Mall in Barren Spot Moves Forward with EDA Certification

Sept. 10, 2008 — Island Crossing Shopping Center, a planned mall in Barren Spot anchored by Home Depot, took another step forward Wednesday at a hearing of the Economic Development Authority.
The EDA certified the tax-increment financing (TIF) application from developers of the center, bringing the project one step closer to being the first beneficiary of the new program.
The developer; Caribbean Development Partners (CDP), has applied for $25.4 million in TIF funding. TIF is used in most states to boost development in economically under-served areas. It gives private developers public money to help defray their costs, paying for it by pledging projected future gains in tax revenues from the current improvements that will create those future gains.
The funds are meant to help with associated infrastructure costs, such as roads, sidewalks and utility lines. (See "Governor Approves Economic-Development Proposal, Trims Appropriations.")
In this case, the Public Finance Authority will partner with CDP in seeking bond funding in the open market. The territory will not guarantee the bonds, but will pledge anticipated increased gross receipts and property taxes to pay for them. If the expected incremental increase (tax increment) materializes, the government will pay the bond holder a portion of the new, increased funds. If the tax revenues do not go up, the developer is responsible and the government of the Virgin Islands is held harmless, explained EDA legal counsel Stacey Plaskett at Wednesday's meeting.
According to its application for the TIF, CDP has purchased 44 acres in Barren Spot for $2.13 million, financed by a bank loan. It has commitments from Home Depot and several other businesses to come and build their own stores on slabs prepared by CDP, which will provide utilities, grading, drainage and other infrastructure. The filing by CDP estimates that preparing the site will cost $14.8 million. CDP's application estimates $38 million in investment from the mall's tenants and a total financial outlay of around $71 million in both private and public funds.
In the agreement worked out between EDA and CDP, four bond series would be disbursed in stages as the project passes set benchmarks. If the benchmark is met, CDP has a right to the funds. If not, the government can stop disbursal. The four bond series would have net proceeds of $12.5 million, $2.6 million, $404,000 and $1.2 million, respectively. These sums are net-cash proceeds from the bonds and are less than the TIF financing amount because they do not include interest and other fees that will be paid to the bondholder.
As a safeguard, CDP's rate of return on its investment is capped at 20 percent. If it makes more than that, the subsequent bonds may be canceled. CDP must also build 20 units of affordable housing as part of the development and meet several other EDA conditions.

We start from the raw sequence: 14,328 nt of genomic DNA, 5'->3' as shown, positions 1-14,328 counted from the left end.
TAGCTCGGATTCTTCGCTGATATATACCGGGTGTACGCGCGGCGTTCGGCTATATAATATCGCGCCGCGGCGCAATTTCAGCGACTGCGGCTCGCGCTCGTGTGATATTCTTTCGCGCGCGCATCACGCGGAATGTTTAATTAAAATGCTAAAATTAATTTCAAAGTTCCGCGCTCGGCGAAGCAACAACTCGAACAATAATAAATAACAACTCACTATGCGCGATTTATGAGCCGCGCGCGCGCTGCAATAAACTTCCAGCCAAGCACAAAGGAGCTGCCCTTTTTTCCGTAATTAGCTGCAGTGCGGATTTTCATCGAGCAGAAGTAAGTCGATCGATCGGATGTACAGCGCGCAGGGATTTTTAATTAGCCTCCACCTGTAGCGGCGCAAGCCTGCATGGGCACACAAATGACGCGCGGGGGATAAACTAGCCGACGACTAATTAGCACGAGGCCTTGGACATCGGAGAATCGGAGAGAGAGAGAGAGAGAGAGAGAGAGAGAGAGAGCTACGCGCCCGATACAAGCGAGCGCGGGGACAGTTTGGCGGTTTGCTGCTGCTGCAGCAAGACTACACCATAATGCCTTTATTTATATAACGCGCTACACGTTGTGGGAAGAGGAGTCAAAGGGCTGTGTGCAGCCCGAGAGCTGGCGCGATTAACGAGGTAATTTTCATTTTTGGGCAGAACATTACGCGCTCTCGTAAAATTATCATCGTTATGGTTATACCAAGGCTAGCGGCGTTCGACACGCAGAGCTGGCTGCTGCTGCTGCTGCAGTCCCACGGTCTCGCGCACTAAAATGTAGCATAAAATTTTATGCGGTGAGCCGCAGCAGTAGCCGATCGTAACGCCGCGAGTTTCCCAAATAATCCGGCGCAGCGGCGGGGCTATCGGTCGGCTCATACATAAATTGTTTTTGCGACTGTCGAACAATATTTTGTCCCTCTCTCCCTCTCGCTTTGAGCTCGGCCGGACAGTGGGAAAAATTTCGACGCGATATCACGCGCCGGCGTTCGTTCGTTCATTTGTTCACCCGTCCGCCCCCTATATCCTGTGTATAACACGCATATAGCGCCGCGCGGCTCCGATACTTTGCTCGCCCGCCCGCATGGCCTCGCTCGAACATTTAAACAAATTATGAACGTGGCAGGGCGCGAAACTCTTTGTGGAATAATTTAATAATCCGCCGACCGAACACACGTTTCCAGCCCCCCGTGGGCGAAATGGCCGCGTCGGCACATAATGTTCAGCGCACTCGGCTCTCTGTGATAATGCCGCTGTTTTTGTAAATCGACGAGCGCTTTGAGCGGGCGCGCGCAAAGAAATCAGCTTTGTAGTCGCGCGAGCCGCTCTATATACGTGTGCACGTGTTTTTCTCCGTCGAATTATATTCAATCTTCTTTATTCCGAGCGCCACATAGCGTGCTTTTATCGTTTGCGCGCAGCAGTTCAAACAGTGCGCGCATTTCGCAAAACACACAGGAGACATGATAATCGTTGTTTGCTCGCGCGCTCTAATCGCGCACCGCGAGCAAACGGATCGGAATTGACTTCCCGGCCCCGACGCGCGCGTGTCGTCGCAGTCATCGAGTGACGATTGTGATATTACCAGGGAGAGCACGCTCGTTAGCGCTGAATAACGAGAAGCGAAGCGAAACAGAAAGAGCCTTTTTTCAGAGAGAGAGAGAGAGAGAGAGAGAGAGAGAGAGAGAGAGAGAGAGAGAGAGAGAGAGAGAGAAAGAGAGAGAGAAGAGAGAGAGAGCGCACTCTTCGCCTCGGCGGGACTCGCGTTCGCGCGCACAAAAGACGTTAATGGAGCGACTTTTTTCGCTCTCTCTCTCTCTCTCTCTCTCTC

Greg Hummel, an attorney specializing in TIF bonding hired as a consultant by the EDA, said the project is cautious and well thought out. It will likely bring in much more revenue than would be spent and put the government at little to no risk, he said at Wednesday's hearing.
"This project will well exceed the tax increment, which exemplifies good TIF financing," Hummel said.
Before voting to certify the application, the EDA held a public hearing to gather input.
J.H. Isherwood, an attorney representing Sunny Isle Shopping Center and a number of other retail businesses on St. Croix, raised several concerns, one being that gross-receipts tax revenues may go down if shoppers simply switch to the stores covered by the TIF agreement rather than shopping more.
"The pie for retail sales, we think, is relatively fixed," Isherwood said. "You are not bringing in more people from other islands to buy here. You are not going to have tourists spending more. These are not tourist-oriented facilities."
Many of the stores slated for the new mall are either the same companies or sell similar services as those already in Sunny Isles, Isherwood said.
EDA Chairman Albert Bryan disagreed that the new mall would directly undercut other malls, noting that Sunny Isle is adjacent to Innovative and Juan F. Luis Hospital and an array of other commercial developments. Many of the businesses are very busy and contemplating opening second outlets in the new mall, not shutting down, Bryan said.
"I understand what you say," Bryan said. "But when I go to Sunny Isles, I've never gone to Wendy's and didn't have to stand in line. It is a hub of activity. And the stores in Sunny Isle are geared toward shopping for the home and family, with clothing and such, where this is Home Depot, Walgreens, a medical center — it's different."
After the public hearing ended, Bryan called the EDA to session and the members voted unanimously to certify CDP's application for TIF. Present were Bryan, Nathan Simmonds, Lynn Millin-Maduro, Jose A. Penn, Randolph V. Allen, John F. Lewis and Henry H. Smith.
Next the Legislature will weigh in and give or withhold its approval, the governor will exercise his right to sign or veto the Legislature's act, then the Public Finance Authority must sign off. Once all those events occur, the process of seeking bonds will begin.
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